“The Way, Way Back” — Scripters Nat Faxon and Jim Rash (Oscar winners for “The Descendants”) step into the director’s chair for this exploration of young love, with Liam James starring as Duncan, a withdrawn teen dragged to a summer beach resort by his mother (Toni Collette) and her jerkwad boyfriend (Steve Carell). Although initially miserable, Duncan’s situation improves after meeting a perky girl (AnnaSophia Robb) and a compassionate mentor (Sam Rockwell). Sundance audiences loved this one, so we’ll see if Faxon and Rash can make lightning strike twice.
“Fruitvale Station” — This one hits close to home. Writer/director Ryan Coogler’s fact-based drama traces the events that led to 22-year-old Oscar Grant (Michael B. Johnson) being fatally shot by an Oakland transit cop during the early-morning hours of New Year’s Day 2009. Guaranteed to be hard to watch.
“Grown Ups 2” — No doubt chagrined by the failure of his recent solo projects, Adam Sandler re-teams with Kevin James, Chris Rock and David Spade for this sequel, hoping that the predecessor’s kinder, gentler level of comedy will translate into more viewers. Lenny (Sandler) has just moved his family back to the ol’ home town, to be with his friends and their kids, but finds that new bullies are just as bad as old bullies. I dunno … I fear the world may have tired of Sandler altogether. With ample cause.
“Pacific Rim” — Popular genre director Guillermo del Toro goes massive for this crazed sci-fi update of the old Godzilla concept, which finds Earth under attack by massive kaiju creatures. The only possible solution: Build equally gigantic robots (“Jaegers”) to do battle with the beasts. The catch: Each robot must be handled by two human controllers, and of course we can imagine what’ll happen during the climax. The sense of scale supposedly is enough to induce vertigo. Expect awesomeness.
“Turbo” — OK, DreamWorks turned “Shrek” into a wildly successful animation franchise, but this one’s premise seems dubious: a garden snail that wants to win the Indy 500? Director/co-writer David Soren earned this project on the basis of his work on “Shark Tale” and a couple of “Madagascar” TV specials, and the voice cast is impressive: Ryan Reynolds, Paul Giamatti, Samuel L. Jackson, Richard Jenkins, Michelle Rodriguez (!), Snoop Dogg (!!) and quite a few others. But a snail? Seriously?
“The Conjuring” — Horror director James Wan (the original “Saw”) helms this ooky-spooky tale “based on” a case tackled by (ahem) real-life paranormal investigators Ed and Lorraine Warren (Patrick Wilson, Vera Farmiga), who accept what they believe will be a routine case involving a family annoyed by a “dark presence” in their Rhode Island farmhouse. Naturally, things turn out to be much more dire. Expect two weeks and then straight to video.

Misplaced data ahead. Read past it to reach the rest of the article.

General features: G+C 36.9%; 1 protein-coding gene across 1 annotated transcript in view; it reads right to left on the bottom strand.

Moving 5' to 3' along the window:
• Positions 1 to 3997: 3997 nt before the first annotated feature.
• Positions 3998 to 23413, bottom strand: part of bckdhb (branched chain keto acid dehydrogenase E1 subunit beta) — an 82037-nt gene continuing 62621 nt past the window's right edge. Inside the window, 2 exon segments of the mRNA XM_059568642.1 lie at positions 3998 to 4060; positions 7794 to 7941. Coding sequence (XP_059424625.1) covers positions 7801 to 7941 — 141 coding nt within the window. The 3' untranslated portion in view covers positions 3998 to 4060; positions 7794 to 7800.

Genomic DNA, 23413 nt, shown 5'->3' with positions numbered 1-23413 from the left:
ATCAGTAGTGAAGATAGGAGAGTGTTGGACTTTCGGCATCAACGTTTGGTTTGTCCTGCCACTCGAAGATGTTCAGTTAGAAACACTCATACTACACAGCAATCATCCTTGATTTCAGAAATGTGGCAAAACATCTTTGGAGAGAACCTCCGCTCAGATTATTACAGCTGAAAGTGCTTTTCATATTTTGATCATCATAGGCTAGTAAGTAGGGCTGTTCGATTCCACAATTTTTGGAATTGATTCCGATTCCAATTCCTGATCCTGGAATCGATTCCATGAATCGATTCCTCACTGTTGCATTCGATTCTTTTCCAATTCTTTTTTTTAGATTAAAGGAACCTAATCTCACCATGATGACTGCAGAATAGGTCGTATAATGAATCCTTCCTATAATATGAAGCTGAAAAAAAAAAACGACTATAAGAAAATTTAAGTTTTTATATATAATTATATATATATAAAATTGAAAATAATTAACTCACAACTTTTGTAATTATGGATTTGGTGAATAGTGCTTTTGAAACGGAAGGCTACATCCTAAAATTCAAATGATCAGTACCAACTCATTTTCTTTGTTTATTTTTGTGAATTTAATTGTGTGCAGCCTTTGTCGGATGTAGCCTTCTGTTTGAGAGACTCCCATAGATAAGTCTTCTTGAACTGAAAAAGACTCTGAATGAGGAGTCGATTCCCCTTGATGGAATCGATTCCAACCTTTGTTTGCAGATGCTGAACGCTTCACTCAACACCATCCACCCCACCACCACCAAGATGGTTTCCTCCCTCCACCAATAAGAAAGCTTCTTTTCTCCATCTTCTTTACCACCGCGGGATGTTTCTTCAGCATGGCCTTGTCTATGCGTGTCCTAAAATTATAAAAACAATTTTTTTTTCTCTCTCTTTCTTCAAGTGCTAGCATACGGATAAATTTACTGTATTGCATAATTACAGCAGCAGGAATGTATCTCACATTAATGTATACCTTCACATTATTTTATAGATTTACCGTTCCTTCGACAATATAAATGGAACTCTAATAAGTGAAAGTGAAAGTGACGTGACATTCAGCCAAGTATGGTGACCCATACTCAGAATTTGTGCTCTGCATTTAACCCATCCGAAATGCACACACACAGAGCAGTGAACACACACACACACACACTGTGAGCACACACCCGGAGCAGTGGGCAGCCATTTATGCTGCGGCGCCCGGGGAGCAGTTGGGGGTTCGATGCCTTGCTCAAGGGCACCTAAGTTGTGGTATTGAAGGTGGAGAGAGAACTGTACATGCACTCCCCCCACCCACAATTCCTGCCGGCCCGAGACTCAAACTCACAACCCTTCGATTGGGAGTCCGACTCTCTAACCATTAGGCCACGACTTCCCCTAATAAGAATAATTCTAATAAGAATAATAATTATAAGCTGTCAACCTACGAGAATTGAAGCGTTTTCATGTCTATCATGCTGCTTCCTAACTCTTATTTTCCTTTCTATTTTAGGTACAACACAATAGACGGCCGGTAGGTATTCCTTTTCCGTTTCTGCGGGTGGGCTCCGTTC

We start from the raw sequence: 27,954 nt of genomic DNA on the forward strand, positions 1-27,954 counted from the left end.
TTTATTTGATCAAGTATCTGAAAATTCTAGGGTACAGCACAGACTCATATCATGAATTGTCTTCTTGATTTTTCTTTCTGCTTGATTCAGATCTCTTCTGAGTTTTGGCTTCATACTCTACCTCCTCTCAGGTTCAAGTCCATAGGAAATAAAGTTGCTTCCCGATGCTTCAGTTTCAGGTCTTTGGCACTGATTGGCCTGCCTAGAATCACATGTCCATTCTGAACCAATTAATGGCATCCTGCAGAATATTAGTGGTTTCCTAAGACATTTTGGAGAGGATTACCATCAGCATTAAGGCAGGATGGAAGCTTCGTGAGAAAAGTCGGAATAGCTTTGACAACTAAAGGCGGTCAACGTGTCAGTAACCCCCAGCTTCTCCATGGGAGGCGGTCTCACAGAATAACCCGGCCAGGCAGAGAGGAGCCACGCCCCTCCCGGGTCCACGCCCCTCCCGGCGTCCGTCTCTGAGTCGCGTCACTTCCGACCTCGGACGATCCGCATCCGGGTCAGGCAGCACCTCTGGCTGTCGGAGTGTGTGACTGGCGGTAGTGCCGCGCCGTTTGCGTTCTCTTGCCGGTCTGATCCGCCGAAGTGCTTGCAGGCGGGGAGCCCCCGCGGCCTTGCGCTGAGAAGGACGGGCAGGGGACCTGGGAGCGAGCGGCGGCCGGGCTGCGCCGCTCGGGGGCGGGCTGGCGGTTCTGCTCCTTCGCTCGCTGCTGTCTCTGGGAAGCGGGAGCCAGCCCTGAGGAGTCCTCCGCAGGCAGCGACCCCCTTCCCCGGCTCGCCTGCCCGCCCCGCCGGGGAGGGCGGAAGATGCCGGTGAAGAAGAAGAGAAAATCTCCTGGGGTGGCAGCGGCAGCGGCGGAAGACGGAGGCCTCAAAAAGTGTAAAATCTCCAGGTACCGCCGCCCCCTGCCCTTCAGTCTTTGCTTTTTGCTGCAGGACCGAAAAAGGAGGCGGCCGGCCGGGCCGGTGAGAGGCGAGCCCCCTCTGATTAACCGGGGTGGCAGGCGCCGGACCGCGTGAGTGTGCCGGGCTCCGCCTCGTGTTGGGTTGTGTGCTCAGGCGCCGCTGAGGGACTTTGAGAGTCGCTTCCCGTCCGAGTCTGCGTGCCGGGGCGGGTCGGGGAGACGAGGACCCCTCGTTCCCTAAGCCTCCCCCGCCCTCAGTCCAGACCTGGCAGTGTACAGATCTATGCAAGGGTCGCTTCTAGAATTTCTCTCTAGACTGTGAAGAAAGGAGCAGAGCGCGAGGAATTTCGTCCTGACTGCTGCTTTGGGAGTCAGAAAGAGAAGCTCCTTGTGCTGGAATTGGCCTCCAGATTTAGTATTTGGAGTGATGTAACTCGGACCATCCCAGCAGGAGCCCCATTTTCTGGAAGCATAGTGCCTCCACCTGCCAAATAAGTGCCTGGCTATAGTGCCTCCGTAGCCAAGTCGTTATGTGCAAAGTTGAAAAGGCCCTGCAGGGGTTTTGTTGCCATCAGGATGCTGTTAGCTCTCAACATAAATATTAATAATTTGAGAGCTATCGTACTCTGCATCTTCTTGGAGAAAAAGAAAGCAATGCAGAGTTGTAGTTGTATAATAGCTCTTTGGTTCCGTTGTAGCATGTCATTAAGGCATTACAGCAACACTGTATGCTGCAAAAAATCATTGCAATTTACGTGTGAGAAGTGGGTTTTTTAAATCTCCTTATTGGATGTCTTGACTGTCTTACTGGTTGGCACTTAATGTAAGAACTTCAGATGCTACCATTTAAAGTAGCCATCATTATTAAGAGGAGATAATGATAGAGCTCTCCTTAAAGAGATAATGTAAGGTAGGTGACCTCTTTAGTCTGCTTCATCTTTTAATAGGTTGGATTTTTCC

“RED 2” — Nobody expected 2010’s “RED” (for “retired: extremely dangerous”) to be a hit, which just goes to show how little Hollywood knows about its audience. The notion of geezer former spies dragged back into service is can’t-miss, so Bruce Willis and new main squeeze Mary-Louise Parker find themselves assembling the unlikely black-ops squad when a portable nuclear device goes missing. Aside from veterans Helen Mirren and John Malkovich, the cast includes fresh faces Anthony Hopkins, Catherine Zeta-Jones and Byung-hun Lee in what’s certain to be a droll lark.
“R.I.P.D.” — This premise only could have come from a graphic novel. Chicago cop Nick Walker (Ryan Reynolds) gets gunned down by his bad-guy partner. End of story? Not hardly. Walker finds himself “revived” and assigned alongside the undead police officers of the Rest in Peace Department, mentored by Jeff Bridges, and given the opportunity to find the guy who murdered him. With Kevin Bacon, Mary-Louise Parker and James Hong along for the ride, this could be darkly funny enough to succeed.
“The To Do List” — Aubrey Plaza deserves a shot at leading lady status, and this film could be the same sort of career-maker that Emma Stone had with “Easy A.” In a gender-reverse from the usual teen sex comedy, Plaza stars as dweebish valedictorian Brandy Clark, a sexually inexperienced high school senior who compiles a list of virginity-snuffing “stuff to do” before heading off to college. If writer/director Maggie Carey — coming to us from television’s “Jeannie Tate Show” and “Funny or Die Presents” — delivers the right material, Plaza should score.
“The Wolverine” — For some reason, this character can’t catch a cinematic break, despite Hugh Jackman’s engaging work as Marvel Comics’ beloved claw-wielding berserker. Beats the heck out of me; I thought the previous film was fine. This sequel draws its story from a nifty 1982 comic book miniseries by veteran X-Men scribe Chris Claremont, with Wolvie finding love and an old enemy — Will Yun Lee’s Silver Samurai — in Japan. Swords against claws? How can it miss?